Residential Status Pending

Posted: March 30, 2008 in Bureauacracy, Government, Homelessness, Housing, Morality, Politics

Like many other people, I try keeping up with what is happening in politics: both nationally and locally.

Locally, one thing that has come into question in the media is the "residential status" of one of San Luis Obispo’s city councilpersons, Allen Settle. It seems that although Councilperson Settle has a "legal" and "primary" residence in SLO, he doesn’t appear to actually be living there. He seems to be living in another city elsewhere in SLO County. That’s a no-no.  

The rules are that any person who wants to hold an elected office must live in the "district" for which they want the position. So if Councilperson Settle is indeed living in another city, he isn’t allowed to hold political office in the city of SLO.

The SLO New Times has published two articles this month which are trying to determine Councilperson Settle’s actually "residential status." The first, "Where has Allen Settle(d)?" had these opening lines,

At the undramatic end of a recent Tuesday night’s San Luis Obispo City Council meeting, Councilman Allen Settle climbed into his 1999 Toyota four-door sedan and took a long and winding drive to his house.

To the one in Arroyo Grande. The one that’s not in the city he represents.

The second article, "Allen Settle responds to questions of residence," began with,

At the March 18 SLO City Council meeting, former mayor and current council member Allen Settle responded to questions of whether he’s living in the city he represents. Settle said that he’s been busy lately at his home in Arroyo Grande, preparing for a "very involved and expensive" family wedding.

Understandably, Councilperson Settle is trying to minimize the situation.

In a March 26, 2008 Letter To The Editor, Let me explain residency for elected officials, Councilman Settle wrote,

The law does not preclude local, state, or federal office holders from spending some time in another location. To suggest this would invalidate essentially all citizens from holding elected office. The reason is that those elected to Congress often acquire property in Washington, D.C., or Virginia or Maryland while keeping their residence in their district and return to their district as they wish and this does not preclude them from serving their community.

Councilperson Settle’s implied explanation for the home in Arroyo Grande is that he uses the residence there while traveling on SLO City or Cal Poly University business.

I can understand Councilman Settle trying to save his own bacon, but for him to use members of the U.S. Congress as an example to vindicate his actions is absurd. The reason members of Congress rent or acquire property in and around Washington D.C. is because the majority of them can’t just climb into their cars drive home from Capital Hill each night. Arroyo Grande, on the other hand, is a "pebble’s toss" from SLO.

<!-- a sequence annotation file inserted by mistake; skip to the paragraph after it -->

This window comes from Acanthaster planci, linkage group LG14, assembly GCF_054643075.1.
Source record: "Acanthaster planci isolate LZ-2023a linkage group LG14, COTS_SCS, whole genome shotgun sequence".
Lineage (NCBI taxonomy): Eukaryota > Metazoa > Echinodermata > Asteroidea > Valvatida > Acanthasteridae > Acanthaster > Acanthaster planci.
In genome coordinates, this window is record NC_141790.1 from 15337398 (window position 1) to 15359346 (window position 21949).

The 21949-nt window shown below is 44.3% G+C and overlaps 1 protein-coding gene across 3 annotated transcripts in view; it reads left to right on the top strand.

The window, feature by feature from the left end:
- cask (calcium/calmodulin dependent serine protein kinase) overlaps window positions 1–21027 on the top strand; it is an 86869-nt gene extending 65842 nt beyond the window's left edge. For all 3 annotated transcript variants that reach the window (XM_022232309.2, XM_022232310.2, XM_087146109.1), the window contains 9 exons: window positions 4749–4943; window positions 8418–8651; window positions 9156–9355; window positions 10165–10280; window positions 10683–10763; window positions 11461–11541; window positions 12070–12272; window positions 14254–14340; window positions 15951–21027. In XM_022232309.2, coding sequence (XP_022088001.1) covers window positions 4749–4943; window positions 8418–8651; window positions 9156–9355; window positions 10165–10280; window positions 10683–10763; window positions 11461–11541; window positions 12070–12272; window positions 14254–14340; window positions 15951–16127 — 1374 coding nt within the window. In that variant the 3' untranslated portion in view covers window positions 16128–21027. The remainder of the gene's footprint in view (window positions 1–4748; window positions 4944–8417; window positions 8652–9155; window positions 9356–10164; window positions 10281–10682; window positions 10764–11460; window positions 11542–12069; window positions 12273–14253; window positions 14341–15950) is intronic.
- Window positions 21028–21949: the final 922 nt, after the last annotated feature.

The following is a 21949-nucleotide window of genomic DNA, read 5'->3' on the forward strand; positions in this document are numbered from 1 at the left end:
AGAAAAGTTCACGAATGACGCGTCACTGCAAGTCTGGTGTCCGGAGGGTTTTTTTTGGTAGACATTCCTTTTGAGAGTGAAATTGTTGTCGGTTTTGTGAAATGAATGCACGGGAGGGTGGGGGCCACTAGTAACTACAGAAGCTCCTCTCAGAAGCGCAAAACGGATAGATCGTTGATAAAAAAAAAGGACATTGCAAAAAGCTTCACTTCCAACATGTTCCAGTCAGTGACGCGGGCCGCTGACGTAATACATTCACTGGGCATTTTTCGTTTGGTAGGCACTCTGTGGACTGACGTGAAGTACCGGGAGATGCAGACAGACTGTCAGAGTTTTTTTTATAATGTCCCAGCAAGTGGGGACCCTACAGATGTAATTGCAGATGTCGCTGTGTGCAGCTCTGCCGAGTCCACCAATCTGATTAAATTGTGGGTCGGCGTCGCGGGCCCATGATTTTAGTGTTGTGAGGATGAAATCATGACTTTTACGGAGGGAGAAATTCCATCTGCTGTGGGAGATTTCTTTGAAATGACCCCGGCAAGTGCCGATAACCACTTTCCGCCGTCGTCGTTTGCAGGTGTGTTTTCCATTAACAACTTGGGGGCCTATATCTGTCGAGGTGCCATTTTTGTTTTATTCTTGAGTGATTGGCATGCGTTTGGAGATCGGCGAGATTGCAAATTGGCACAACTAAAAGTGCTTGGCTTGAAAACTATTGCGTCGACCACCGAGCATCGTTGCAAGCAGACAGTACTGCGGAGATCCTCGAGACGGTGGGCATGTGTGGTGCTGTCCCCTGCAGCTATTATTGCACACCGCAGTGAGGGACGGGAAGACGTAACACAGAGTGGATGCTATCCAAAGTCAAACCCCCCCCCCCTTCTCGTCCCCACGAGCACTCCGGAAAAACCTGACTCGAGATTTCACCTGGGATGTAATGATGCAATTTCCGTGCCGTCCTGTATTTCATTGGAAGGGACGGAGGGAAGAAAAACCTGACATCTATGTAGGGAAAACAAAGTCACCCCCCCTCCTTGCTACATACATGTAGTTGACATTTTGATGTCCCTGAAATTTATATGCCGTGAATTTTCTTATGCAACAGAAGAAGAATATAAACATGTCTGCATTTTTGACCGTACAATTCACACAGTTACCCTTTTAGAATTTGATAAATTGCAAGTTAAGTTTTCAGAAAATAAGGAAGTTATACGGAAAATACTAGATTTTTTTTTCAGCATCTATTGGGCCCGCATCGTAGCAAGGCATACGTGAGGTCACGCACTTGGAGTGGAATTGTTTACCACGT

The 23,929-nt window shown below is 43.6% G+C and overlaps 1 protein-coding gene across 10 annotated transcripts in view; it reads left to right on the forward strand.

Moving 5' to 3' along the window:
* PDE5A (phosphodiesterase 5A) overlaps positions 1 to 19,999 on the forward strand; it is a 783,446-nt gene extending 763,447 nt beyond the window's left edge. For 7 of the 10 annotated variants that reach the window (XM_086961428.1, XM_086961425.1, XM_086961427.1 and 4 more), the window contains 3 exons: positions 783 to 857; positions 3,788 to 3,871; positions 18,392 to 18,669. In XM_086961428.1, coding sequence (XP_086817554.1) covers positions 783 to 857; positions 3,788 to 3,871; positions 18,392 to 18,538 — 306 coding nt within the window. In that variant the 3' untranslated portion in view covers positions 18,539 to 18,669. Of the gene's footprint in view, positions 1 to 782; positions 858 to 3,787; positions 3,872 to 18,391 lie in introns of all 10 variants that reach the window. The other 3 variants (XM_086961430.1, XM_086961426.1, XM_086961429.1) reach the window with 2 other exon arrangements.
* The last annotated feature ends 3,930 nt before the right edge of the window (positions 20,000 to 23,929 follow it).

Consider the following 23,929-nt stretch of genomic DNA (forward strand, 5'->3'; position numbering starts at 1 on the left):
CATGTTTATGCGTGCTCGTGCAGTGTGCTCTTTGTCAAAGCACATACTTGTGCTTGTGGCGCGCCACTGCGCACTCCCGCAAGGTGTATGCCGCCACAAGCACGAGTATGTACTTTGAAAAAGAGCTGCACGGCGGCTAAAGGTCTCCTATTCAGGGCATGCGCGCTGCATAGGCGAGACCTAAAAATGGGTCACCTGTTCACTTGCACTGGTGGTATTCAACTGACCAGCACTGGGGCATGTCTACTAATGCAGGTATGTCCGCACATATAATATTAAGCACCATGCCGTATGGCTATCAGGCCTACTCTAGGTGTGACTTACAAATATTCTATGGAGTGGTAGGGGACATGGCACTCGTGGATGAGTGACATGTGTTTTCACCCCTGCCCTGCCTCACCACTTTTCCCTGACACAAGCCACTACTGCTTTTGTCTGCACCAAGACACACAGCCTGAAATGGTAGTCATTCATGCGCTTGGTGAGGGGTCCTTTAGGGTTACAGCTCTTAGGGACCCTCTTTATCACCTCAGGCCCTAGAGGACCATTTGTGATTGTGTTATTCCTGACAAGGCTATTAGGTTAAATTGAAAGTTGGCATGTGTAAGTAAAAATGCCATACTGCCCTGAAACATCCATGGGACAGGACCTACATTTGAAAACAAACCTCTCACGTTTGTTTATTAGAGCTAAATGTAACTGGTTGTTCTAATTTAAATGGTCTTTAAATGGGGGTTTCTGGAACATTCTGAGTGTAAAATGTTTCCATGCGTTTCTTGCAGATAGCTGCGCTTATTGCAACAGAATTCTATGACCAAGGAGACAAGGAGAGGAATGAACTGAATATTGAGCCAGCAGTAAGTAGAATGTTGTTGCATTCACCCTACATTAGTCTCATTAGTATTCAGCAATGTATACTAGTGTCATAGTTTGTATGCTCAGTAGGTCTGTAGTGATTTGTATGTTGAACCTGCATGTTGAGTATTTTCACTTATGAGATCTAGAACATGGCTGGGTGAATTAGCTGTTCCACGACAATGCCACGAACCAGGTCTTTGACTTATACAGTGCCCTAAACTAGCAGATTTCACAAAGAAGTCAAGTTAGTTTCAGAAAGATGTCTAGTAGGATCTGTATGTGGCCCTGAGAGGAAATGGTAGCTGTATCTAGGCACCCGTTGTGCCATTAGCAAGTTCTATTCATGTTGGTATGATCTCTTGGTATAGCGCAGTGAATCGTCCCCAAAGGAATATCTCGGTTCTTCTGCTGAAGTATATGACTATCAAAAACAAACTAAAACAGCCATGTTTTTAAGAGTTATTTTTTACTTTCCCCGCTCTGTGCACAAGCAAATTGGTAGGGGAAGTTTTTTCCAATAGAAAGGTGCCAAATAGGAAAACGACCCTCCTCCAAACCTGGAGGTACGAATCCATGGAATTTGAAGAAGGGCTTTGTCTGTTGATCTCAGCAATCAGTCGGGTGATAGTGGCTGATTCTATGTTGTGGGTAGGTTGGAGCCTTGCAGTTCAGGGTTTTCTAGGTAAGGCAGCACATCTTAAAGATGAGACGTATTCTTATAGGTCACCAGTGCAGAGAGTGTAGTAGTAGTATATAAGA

According to the first article "Where has Allen Settle(d)?" Councilman Settle owns at least five houses. But, I don’t really care about that. He could own 100 houses for what it’s worth.

What angers me about all of this is that there are over 400 people in SLO who have no place to call "home" and here is an elected official – with multiple places to call home – who seems to be doing nothing more than playing political games and trying to save his political hide.

Tonight, there will be some 473 men, women and children who will be trying to find a "safe" place to sleep. A small percentage of them (about 79 – or less than 1 in 5) will actually be able to get a bed at the local homeless shelter. The rest of them will be at the mercy of fate.

They will sleep in their vehicles, if they are fortunate enough to have one – or they will be sleeping in some darkened corner of one of the city’s public parks. Some will be sleeping behind a building somewhere. A number of them will be sleeping, tucked away in their tent in some empty field. Some will curl up in the bus shelters at the downtown transit center. And some of them won’t sleep at all tonight. They’ll wander the city streets until morning. Then they’ll head over to the Prado Day Center and "nap" there during the day – only to repeat the entire cycle tomorrow night.

Despite the mostly temperate weather that we enjoy here on California’s central coast during the day, of late the temperatures have been nippy during the night and early morning hours.

Those homeless who will face the night sleeping out of doors will use whatever means they can to stay warm.

I recall one evening, as I walked over to a convenience store for a cup of hot chocolate, I saw a homeless gentleman using one of the bus stop shelters as a place to sleep. It was colder that evening. He didn’t have a blanket to keep himself warm. What he had were two plastic garbage bags.

He was using one of the trash bags as a type of sleeping bag for his lower body. He had cut holes in the other bag for his head and arms. And, there he lay: curled up as best he could on the bench, using his backpack as a pillow.

I wonder in which of the five homes which Councilperson Settle owns he slept in that night.

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